The only possible winner was the promoter. In a situation analogous to the national economic crisis occurring at the same time, the profits associated with amateur MMA were privatized -- kept by the promoter -- while the financial costs of those risks were borne by the taxpayers. More bluntly, as a friend of Kirk’s said, “Craig wanted Zach for the show. He used Zach’s name to make money, and as soon as Zach got hurt, he didn’t give a [expletive].”

In the fall of 2009, public outrage with the disgraceful state of affairs in amateur MMA forced the Iowa legislature to reconsider MMA sanctioning and regulation. In addition to widespread awareness of Kirk’s injury, an Iowa MMA referee named Franklin DeToye wrote a graphic and disturbing letter to the state’s boxing commission, detailing the abuses he had witnessed in the world of Iowa amateur MMA. The Senate, which just two years prior had de-regulated MMA by a vote of 35-12, voted unanimously to subject amateur MMA to the same protections as professional MMA.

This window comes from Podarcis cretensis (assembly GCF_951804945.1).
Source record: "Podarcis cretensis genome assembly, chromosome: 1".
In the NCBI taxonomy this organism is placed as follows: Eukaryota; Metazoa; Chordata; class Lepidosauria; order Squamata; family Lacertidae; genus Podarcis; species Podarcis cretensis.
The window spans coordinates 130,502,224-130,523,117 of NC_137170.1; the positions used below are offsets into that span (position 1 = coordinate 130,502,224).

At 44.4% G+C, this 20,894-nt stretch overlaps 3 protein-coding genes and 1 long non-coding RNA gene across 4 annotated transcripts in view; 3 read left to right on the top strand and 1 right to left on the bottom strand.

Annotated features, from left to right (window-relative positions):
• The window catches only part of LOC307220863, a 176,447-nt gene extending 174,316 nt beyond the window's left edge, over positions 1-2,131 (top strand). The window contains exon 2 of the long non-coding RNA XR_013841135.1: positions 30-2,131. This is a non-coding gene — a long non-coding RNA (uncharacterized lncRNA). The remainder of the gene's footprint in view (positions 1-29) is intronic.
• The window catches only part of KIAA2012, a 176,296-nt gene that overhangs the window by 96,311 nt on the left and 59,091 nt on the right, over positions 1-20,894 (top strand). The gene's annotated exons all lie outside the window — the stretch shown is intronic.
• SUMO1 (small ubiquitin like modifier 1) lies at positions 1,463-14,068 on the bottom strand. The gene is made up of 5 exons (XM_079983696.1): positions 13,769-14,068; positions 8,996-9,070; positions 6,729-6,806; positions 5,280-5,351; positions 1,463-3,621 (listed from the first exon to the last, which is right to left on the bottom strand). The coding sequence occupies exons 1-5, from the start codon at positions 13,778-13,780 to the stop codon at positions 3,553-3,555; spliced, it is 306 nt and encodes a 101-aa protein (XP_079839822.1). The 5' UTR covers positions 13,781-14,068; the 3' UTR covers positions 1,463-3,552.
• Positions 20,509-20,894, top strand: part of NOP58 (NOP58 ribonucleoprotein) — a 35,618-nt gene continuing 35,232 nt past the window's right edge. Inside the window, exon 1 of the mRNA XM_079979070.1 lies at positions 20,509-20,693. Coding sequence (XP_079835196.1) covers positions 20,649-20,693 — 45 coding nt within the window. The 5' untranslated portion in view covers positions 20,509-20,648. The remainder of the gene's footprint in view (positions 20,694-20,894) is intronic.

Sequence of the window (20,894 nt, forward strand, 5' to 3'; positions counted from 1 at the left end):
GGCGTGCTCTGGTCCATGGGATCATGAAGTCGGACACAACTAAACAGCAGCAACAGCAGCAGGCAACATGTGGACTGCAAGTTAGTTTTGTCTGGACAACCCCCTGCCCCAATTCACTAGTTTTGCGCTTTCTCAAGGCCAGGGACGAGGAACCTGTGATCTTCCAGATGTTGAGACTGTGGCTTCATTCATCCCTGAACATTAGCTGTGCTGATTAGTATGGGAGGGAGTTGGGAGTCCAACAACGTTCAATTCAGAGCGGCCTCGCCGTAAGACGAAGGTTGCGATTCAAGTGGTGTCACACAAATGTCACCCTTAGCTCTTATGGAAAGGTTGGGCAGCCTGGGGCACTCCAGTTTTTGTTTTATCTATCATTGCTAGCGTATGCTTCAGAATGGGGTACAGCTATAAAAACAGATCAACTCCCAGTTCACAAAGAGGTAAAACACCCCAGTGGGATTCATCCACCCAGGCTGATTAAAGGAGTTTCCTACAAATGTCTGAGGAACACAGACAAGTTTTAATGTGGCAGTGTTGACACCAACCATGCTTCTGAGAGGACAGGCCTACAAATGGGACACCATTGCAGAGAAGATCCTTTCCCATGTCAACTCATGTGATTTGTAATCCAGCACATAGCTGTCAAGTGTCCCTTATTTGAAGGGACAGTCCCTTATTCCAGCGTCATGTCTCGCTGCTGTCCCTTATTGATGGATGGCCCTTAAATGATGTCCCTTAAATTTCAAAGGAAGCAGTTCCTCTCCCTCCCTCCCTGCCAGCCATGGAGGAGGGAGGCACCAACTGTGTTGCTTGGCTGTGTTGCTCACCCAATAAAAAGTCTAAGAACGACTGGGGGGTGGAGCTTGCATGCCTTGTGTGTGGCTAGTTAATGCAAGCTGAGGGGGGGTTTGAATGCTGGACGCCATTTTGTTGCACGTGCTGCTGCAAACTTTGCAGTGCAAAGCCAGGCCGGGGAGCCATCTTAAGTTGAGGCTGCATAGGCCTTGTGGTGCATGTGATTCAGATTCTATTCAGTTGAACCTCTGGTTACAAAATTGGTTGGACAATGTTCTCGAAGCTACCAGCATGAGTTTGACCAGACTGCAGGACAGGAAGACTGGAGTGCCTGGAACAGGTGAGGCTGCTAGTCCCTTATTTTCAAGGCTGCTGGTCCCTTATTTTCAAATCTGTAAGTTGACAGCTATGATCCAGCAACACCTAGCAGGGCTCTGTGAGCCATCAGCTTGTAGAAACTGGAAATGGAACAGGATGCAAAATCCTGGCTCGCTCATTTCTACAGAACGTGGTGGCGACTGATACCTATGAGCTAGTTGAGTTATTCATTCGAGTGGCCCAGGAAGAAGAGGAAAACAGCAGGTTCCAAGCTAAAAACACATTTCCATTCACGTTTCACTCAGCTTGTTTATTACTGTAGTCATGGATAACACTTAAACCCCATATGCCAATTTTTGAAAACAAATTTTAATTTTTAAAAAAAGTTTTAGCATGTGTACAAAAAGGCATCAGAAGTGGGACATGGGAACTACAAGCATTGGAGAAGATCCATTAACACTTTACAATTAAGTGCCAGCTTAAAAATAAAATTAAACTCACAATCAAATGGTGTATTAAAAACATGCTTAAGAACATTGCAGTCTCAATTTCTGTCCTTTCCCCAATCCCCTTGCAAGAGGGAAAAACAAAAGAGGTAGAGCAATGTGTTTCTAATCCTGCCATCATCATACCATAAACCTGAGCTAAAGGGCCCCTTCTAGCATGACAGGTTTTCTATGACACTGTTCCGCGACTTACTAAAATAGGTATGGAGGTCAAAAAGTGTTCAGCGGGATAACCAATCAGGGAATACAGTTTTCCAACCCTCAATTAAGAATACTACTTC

Current Iowa law -- signed into effect in February 2010 -- requires all Iowa MMA promoters to be state licensed. Promoters must insure their fighters are at least 18 years old and have routine communicable blood borne disease testing. A physician must be on hand for each fight, and $25,000 in health insurance and $20,000 in life insurance must be purchased for each fighter.

These protections are not a panacea. They most likely would not have protected Kirk from injury, but they will protect an uncounted multitude of amateur fighters from some of the financial costs and human toll of less grievous injuries.